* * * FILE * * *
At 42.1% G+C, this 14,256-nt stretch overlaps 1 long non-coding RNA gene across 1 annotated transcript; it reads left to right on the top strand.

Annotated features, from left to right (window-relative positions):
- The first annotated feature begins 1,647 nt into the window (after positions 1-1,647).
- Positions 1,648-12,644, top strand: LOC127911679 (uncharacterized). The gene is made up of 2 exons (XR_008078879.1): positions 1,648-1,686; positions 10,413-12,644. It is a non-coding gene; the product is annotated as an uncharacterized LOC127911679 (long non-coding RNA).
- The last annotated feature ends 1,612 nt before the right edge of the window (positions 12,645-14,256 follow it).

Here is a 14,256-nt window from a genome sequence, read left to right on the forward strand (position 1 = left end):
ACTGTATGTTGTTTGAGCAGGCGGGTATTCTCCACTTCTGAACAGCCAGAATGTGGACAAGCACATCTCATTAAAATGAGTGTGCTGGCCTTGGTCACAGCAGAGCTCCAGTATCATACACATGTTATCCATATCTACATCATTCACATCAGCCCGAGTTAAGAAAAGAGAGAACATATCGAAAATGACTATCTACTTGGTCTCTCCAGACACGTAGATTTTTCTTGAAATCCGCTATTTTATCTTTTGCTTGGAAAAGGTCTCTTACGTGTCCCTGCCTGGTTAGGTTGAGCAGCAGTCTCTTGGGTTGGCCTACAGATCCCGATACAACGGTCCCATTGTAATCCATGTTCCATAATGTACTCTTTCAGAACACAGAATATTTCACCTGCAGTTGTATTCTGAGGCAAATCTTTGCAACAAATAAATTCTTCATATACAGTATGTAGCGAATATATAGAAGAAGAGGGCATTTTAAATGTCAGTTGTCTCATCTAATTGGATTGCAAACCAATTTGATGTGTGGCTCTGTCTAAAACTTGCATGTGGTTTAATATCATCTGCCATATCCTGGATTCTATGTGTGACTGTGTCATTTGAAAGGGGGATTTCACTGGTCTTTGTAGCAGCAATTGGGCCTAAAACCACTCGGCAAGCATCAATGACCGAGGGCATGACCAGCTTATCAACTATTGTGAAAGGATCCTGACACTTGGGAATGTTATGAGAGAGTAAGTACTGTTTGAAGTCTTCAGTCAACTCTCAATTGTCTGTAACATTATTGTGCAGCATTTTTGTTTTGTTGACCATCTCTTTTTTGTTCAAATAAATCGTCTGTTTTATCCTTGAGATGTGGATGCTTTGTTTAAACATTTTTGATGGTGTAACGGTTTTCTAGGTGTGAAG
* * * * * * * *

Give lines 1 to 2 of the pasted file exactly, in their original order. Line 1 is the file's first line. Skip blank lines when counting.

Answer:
At 42.1% G+C, this 14,256-nt stretch overlaps 1 long non-coding RNA gene across 1 annotated transcript; it reads left to right on the top strand.

Annotated features, from left to right (window-relative positions):